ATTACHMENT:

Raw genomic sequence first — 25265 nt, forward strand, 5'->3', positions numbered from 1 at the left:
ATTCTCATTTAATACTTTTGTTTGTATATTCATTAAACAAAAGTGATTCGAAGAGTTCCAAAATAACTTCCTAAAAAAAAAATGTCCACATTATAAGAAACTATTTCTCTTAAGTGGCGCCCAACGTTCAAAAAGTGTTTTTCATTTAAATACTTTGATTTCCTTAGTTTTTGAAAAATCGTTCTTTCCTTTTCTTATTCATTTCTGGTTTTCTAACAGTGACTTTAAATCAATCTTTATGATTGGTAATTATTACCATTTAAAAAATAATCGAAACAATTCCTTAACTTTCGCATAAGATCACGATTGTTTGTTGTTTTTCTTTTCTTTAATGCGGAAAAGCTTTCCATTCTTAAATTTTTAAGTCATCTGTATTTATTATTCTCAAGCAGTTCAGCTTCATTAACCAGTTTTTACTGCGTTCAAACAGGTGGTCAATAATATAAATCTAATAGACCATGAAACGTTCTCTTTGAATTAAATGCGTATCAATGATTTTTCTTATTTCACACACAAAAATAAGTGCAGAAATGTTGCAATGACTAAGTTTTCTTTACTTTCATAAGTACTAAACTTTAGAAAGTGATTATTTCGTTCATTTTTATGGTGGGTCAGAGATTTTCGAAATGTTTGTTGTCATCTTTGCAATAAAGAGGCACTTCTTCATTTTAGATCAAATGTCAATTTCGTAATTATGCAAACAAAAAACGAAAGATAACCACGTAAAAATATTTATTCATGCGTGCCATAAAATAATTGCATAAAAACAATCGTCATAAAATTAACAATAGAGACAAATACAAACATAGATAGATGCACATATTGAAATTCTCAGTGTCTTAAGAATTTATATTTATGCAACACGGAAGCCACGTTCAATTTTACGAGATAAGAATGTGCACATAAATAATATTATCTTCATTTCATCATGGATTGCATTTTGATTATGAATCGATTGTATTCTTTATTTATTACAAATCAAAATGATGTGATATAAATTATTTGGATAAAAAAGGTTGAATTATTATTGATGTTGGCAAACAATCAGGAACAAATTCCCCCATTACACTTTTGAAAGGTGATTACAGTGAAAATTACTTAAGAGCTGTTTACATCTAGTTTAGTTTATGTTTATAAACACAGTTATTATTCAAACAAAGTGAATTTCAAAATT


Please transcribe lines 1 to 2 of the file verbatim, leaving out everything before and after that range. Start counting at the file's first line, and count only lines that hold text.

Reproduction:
Raw genomic sequence first — 25265 nt, forward strand, 5'->3', positions numbered from 1 at the left:
ATTCTCATTTAATACTTTTGTTTGTATATTCATTAAACAAAAGTGATTCGAAGAGTTCCAAAATAACTTCCTAAAAAAAAAATGTCCACATTATAAGAAACTATTTCTCTTAAGTGGCGCCCAACGTTCAAAAAGTGTTTTTCATTTAAATACTTTGATTTCCTTAGTTTTTGAAAAATCGTTCTTTCCTTTTCTTATTCATTTCTGGTTTTCTAACAGTGACTTTAAATCAATCTTTATGATTGGTAATTATTACCATTTAAAAAATAATCGAAACAATTCCTTAACTTTCGCATAAGATCACGATTGTTTGTTGTTTTTCTTTTCTTTAATGCGGAAAAGCTTTCCATTCTTAAATTTTTAAGTCATCTGTATTTATTATTCTCAAGCAGTTCAGCTTCATTAACCAGTTTTTACTGCGTTCAAACAGGTGGTCAATAATATAAATCTAATAGACCATGAAACGTTCTCTTTGAATTAAATGCGTATCAATGATTTTTCTTATTTCACACACAAAAATAAGTGCAGAAATGTTGCAATGACTAAGTTTTCTTTACTTTCATAAGTACTAAACTTTAGAAAGTGATTATTTCGTTCATTTTTATGGTGGGTCAGAGATTTTCGAAATGTTTGTTGTCATCTTTGCAATAAAGAGGCACTTCTTCATTTTAGATCAAATGTCAATTTCGTAATTATGCAAACAAAAAACGAAAGATAACCACGTAAAAATATTTATTCATGCGTGCCATAAAATAATTGCATAAAAACAATCGTCATAAAATTAACAATAGAGACAAATACAAACATAGATAGATGCACATATTGAAATTCTCAGTGTCTTAAGAATTTATATTTATGCAACACGGAAGCCACGTTCAATTTTACGAGATAAGAATGTGCACATAAATAATATTATCTTCATTTCATCATGGATTGCATTTTGATTATGAATCGATTGTATTCTTTATTTATTACAAATCAAAATGATGTGATATAAATTATTTGGATAAAAAAGGTTGAATTATTATTGATGTTGGCAAACAATCAGGAACAAATTCCCCCATTACACTTTTGAAAGGTGATTACAGTGAAAATTACTTAAGAGCTGTTTACATCTAGTTTAGTTTATGTTTATAAACACAGTTATTATTCAAACAAAGTGAATTTCAAAATT